Imagine you are looking for a parking spot at the mall on a busy weekend. You finally find someone pulling out of a spot, and once it is empty, you pull into it. But because there is a lot of traffic, you did not see another driver who had been waiting for the same spot for five minutes. You took the other driver’s spot and did not know it.
As you and your family leave the car, the driver jumps out of the car enraged and screaming obscenities. He is well-built and looks like he could do some serious damage. You try to calm him down and explain that you did not see him, but it is not working. Finally, he pulls a knife and begins brandishing it aggressively while moving closer to you. Your family is terrified. What do you do?
IS SELF DEFENSE EVER JUSTIFIED?
Hopefully the above situation never happens to you, but these and similar scenarios do happen all the time. As Catholic men, are we justified in defending ourselves and our families? Or should we meekly turn the other cheek, come what may?
The short answer is “yes, self-defense is justified.” The Doctors of the Church and the Magisterium have made it clear that self-defense is not only a right, but in some cases, a duty. In the “Catechism of the Catholic Church,” the guidelines for when exactly self-defense is legitimate are presented. Let us take a look at what it has to say.
First, the Catechism makes clear that killing a human being is always a grave issue, and it should never be taken lightly. Obviously, we should not be trigger happy vigilantes killing anyone who gives us a dirty look (2261-2262). But then, the Catechism goes on to explain that the fundamental principle of morality is love and preservation of one’s self (2264).
Love toward oneself remains a fundamental principle of morality. Therefore it is legitimate to insist on respect for one’s own right to life
In other words, loving one’s neighbor means nothing if you do not first love yourself in a rightly ordered way. After all, Jesus said, “Love your neighbor as yourself.” The instinct of self-preservation is based on the fact that life is a good given to us by God. We have an intrinsic and fundamental right to live. Therefore, we also have a right to defend ourselves.
But what about defending others? Do we have a right to do that, too? Absolutely. In fact, defending the innocent is not only a right, it is a duty. We have the ability to lay down our own life for a greater good (as Jesus and the martyrs of the Church did), but we never have the right to lay down the lives of others. I can surrender my own life, but I can never surrender your life for you. The Catechism makes this clear (2265):
“Legitimate defense can be not only a right but a grave duty for one who is responsible for the lives of others. The defense of the common good requires that an unjust aggressor be rendered unable to cause harm. For this reason, those who legitimately hold authority also have the right to use arms to repel aggressors against the civil community entrusted to their responsibility.”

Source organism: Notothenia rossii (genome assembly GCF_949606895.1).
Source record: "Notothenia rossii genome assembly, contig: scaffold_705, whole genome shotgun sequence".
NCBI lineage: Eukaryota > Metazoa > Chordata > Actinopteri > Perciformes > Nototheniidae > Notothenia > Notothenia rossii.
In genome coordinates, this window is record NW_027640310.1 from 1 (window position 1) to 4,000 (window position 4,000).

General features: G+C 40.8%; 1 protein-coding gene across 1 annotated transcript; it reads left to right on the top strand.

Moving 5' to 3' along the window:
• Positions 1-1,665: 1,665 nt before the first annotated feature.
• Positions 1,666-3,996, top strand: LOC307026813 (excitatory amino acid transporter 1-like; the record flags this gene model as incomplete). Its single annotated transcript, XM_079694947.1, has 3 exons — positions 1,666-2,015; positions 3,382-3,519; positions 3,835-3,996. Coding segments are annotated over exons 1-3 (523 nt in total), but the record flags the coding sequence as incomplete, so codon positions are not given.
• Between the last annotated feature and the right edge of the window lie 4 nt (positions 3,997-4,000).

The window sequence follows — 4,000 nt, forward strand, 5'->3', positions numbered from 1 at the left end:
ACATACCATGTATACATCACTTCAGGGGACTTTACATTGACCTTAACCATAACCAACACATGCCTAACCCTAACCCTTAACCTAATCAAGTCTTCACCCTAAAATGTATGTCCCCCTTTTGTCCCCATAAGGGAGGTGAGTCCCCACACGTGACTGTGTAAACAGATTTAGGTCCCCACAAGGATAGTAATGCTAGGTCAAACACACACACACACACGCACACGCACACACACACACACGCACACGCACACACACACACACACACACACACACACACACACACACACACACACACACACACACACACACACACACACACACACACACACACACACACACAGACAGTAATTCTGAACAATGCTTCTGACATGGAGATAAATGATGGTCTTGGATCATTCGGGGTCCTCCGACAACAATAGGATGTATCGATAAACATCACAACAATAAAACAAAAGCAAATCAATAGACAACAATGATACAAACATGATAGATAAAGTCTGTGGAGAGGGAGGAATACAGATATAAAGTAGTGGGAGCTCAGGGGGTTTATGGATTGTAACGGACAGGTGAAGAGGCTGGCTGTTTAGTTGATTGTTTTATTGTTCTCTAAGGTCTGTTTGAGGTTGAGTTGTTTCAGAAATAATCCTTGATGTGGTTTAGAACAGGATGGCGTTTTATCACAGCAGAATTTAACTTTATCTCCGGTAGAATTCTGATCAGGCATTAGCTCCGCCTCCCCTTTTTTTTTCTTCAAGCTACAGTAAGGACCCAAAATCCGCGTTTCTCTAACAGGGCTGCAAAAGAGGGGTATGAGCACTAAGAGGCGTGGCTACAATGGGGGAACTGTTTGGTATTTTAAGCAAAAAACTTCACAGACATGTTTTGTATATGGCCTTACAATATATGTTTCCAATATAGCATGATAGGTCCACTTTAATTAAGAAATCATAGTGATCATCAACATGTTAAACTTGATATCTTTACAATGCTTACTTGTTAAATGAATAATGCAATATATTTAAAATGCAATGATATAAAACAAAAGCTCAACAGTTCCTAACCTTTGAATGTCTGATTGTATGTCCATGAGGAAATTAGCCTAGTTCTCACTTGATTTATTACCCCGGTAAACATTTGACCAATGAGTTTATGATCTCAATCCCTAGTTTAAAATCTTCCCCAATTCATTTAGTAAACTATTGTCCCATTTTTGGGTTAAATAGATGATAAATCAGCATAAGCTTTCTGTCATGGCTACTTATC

While this paragraph specifically refers to the defense of the civil community, it also applies to the family. If someone is presenting a clear danger to the lives of your wife and children, you have the right and duty to do whatever is necessary to render them harmless—even if it means killing them. And that leads me to my next point.
Now that we have established that self defense is indeed justified, the question of lethal force arises. Can we justifiably ever kill an aggressor? There are certainly a number of good Catholics with a pacifist bent that would say no, it is never justifiable. Despite the feelings of these well-meaning Catholics, however, the answer given by the Church is “yes, lethal force can be justified.”
But before we examine what justifies killing another human being, let me first say that the Church is and always has been the defender of common sense. The Church defends sanity in an age that has gone insane, and this sanity applies to every area of life, including self defense. What do I mean? Well, I am a former member of the Colorado Rangers, a state-wide auxiliary law enforcement agency, and I received much of the same training mandated for police officers. What amazes me is how similar the standards for using lethal force presented to law enforcement officers are to those presented in the Catechism. You can trust the wisdom of the Church, folks.
The Catechism spells out that lethal force can be justified if one is left with no other choice. Killing should be a last resort, however, after everything else has been tried. Here is what the Catechism, citing Saint Thomas Aquinas, says (2264):
“Someone who defends his life is not guilty of murder even if he is forced to deal his aggressor a lethal blow: If a man in self defense uses more than necessary violence, it will be unlawful: whereas if he repels force with moderation, his defense will be lawful. . . . Nor is it necessary for salvation that a man omit the act of moderate self-defense to avoid killing the other man, since one is bound to take more care of one’s own life than of another’s.”
Saint Thomas, quoted by the Catechism, is basically saying, “Don’t shoot someone for stealing your wallet.” That is more violence than necessary. But if someone has pulled a knife on you and he, by all appearances, seem ready to use it, then you can respond in kind. Responding to force with like force is moderation in self-defense.